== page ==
The animals in the respiratory mechanics group were divided into three subgroups: SL-CLP, L-CLP and CTRL. At 8 h after CLP, each animal was anesthetized and properly placed on the surgical table, where a small longitudinal incision was made in the anterior region of the neck. The adjacent tissues were spread until the trachea was exposed. At that point, a longitudinal incision was made between the two fibrous rings in order to introduce a tracheostomy tube (for small animals). Subsequently, the animal was taken to the registration point, where the tracheostomy tube was connected to a pneumotachograph.(19) Each animal then received a dose (3 µl per cavity, i.p.) of neuromuscular blocking agent (Pancuronium) and was mechanically ventilated with a respiratory frequency of 100 breaths per minute, a flow of 1.1 mL.s-1, a volume of 0.3 mL, and a positive end-expiratory pressure (PEEP) of 2 cmH2O. Once the pneumotachograph had been connected, the animal was on mechanical ventilation, and the neuromuscular junctions had been inhibited, the anterior chest wall was surgically removed. From that point on, it was possible to use end-inflation occlusion to measure the variables studied.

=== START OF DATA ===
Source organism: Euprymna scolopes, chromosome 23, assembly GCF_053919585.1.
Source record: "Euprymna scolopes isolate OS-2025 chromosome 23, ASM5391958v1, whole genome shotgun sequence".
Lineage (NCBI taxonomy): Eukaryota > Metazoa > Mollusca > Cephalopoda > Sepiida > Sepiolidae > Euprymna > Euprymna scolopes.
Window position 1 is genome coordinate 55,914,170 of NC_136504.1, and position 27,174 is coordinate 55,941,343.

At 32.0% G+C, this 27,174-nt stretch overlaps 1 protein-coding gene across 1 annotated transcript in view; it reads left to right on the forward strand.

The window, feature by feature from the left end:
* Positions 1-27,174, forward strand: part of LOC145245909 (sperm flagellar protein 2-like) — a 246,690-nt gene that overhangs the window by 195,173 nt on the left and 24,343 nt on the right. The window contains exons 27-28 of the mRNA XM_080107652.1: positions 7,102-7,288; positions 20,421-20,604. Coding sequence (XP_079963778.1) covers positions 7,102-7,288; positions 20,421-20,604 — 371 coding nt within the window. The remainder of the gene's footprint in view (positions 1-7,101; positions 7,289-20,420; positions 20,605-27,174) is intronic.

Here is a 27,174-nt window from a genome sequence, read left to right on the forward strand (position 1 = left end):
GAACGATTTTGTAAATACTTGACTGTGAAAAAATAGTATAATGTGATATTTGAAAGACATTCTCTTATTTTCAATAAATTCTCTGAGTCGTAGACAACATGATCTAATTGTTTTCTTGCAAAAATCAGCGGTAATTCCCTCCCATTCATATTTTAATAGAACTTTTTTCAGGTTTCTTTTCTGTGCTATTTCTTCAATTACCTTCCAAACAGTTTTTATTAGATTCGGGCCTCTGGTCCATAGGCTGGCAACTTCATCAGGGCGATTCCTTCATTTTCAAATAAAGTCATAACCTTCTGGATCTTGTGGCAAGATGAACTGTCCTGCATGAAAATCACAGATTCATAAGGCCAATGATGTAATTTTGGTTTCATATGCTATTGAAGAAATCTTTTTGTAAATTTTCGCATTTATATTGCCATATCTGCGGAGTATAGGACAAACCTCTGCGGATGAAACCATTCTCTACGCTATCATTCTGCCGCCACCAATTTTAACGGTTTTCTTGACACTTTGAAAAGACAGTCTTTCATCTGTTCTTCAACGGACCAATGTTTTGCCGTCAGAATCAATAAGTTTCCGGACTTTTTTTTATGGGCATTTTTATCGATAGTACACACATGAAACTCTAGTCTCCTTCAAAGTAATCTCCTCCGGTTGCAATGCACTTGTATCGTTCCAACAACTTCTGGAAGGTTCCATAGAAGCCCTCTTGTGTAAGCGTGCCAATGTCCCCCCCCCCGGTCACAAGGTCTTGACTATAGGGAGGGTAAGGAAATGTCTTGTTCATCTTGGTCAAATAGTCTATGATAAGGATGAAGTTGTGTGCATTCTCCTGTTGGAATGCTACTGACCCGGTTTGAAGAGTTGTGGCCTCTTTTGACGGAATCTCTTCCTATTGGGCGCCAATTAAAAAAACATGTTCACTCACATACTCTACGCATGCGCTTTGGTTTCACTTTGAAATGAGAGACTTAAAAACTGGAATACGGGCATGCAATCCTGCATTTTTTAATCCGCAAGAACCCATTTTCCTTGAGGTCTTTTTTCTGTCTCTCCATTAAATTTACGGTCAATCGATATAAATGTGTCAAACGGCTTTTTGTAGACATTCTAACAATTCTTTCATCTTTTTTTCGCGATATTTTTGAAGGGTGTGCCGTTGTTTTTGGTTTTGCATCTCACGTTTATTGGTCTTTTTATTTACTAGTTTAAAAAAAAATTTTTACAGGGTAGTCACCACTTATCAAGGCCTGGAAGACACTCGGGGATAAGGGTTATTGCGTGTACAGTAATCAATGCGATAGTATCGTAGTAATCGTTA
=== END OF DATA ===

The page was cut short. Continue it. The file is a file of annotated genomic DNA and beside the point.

The pneumotachograph used had three lateral outlets. Two of those outlets were connected to a differential pressure transducer, which registered the airflow provided to the animal. Due to the low flow and the reduced dimensions of the trachea, the existing flow was laminar and could therefore be measured using Poiseuille's Law. The remaining lateral outlet was connected to an absolute pressure transducer, which registered the tracheal pressure. The volume was obtained through the electronic integration of the flow signal.